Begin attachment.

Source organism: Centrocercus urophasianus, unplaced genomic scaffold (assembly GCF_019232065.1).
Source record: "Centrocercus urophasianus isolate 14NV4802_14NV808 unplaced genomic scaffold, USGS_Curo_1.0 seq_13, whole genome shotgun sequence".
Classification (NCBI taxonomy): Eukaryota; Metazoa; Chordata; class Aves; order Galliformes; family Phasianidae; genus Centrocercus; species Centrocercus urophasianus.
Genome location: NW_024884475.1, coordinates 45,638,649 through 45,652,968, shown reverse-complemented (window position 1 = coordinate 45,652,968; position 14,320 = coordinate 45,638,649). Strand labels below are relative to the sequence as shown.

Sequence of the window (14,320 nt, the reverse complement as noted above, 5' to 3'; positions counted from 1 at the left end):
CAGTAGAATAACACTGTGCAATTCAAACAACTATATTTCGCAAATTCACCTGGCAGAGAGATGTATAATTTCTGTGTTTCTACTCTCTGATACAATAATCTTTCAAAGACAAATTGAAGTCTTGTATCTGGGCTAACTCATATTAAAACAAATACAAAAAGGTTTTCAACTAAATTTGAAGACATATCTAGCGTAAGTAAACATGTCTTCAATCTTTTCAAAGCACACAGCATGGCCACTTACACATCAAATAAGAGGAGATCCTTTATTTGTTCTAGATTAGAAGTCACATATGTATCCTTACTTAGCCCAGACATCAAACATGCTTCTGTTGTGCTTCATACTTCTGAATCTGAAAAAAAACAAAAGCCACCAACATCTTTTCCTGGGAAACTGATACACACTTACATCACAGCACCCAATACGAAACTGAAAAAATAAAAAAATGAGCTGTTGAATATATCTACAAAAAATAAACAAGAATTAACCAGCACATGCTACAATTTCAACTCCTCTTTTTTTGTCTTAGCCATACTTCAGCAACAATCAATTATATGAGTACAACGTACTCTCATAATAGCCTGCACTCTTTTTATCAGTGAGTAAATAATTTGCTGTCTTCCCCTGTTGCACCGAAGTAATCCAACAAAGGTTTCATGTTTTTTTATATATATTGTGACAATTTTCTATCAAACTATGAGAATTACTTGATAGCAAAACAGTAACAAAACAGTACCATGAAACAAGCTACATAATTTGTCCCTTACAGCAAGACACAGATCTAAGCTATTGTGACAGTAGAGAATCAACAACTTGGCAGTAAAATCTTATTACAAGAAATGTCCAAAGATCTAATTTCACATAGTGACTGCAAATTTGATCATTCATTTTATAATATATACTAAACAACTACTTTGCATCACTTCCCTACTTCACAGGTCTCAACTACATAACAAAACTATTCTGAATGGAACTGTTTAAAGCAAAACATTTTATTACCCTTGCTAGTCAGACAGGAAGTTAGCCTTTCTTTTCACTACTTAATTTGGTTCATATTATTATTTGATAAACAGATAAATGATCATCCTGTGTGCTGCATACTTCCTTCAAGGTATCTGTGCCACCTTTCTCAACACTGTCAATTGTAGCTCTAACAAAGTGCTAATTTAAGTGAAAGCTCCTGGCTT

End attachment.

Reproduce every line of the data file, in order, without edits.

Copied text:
Source organism: Centrocercus urophasianus, unplaced genomic scaffold (assembly GCF_019232065.1).
Source record: "Centrocercus urophasianus isolate 14NV4802_14NV808 unplaced genomic scaffold, USGS_Curo_1.0 seq_13, whole genome shotgun sequence".
Classification (NCBI taxonomy): Eukaryota; Metazoa; Chordata; class Aves; order Galliformes; family Phasianidae; genus Centrocercus; species Centrocercus urophasianus.
Genome location: NW_024884475.1, coordinates 45,638,649 through 45,652,968, shown reverse-complemented (window position 1 = coordinate 45,652,968; position 14,320 = coordinate 45,638,649). Strand labels below are relative to the sequence as shown.

Sequence of the window (14,320 nt, the reverse complement as noted above, 5' to 3'; positions counted from 1 at the left end):
CAGTAGAATAACACTGTGCAATTCAAACAACTATATTTCGCAAATTCACCTGGCAGAGAGATGTATAATTTCTGTGTTTCTACTCTCTGATACAATAATCTTTCAAAGACAAATTGAAGTCTTGTATCTGGGCTAACTCATATTAAAACAAATACAAAAAGGTTTTCAACTAAATTTGAAGACATATCTAGCGTAAGTAAACATGTCTTCAATCTTTTCAAAGCACACAGCATGGCCACTTACACATCAAATAAGAGGAGATCCTTTATTTGTTCTAGATTAGAAGTCACATATGTATCCTTACTTAGCCCAGACATCAAACATGCTTCTGTTGTGCTTCATACTTCTGAATCTGAAAAAAAACAAAAGCCACCAACATCTTTTCCTGGGAAACTGATACACACTTACATCACAGCACCCAATACGAAACTGAAAAAATAAAAAAATGAGCTGTTGAATATATCTACAAAAAATAAACAAGAATTAACCAGCACATGCTACAATTTCAACTCCTCTTTTTTTGTCTTAGCCATACTTCAGCAACAATCAATTATATGAGTACAACGTACTCTCATAATAGCCTGCACTCTTTTTATCAGTGAGTAAATAATTTGCTGTCTTCCCCTGTTGCACCGAAGTAATCCAACAAAGGTTTCATGTTTTTTTATATATATTGTGACAATTTTCTATCAAACTATGAGAATTACTTGATAGCAAAACAGTAACAAAACAGTACCATGAAACAAGCTACATAATTTGTCCCTTACAGCAAGACACAGATCTAAGCTATTGTGACAGTAGAGAATCAACAACTTGGCAGTAAAATCTTATTACAAGAAATGTCCAAAGATCTAATTTCACATAGTGACTGCAAATTTGATCATTCATTTTATAATATATACTAAACAACTACTTTGCATCACTTCCCTACTTCACAGGTCTCAACTACATAACAAAACTATTCTGAATGGAACTGTTTAAAGCAAAACATTTTATTACCCTTGCTAGTCAGACAGGAAGTTAGCCTTTCTTTTCACTACTTAATTTGGTTCATATTATTATTTGATAAACAGATAAATGATCATCCTGTGTGCTGCATACTTCCTTCAAGGTATCTGTGCCACCTTTCTCAACACTGTCAATTGTAGCTCTAACAAAGTGCTAATTTAAGTGAAAGCTCCTGGCTT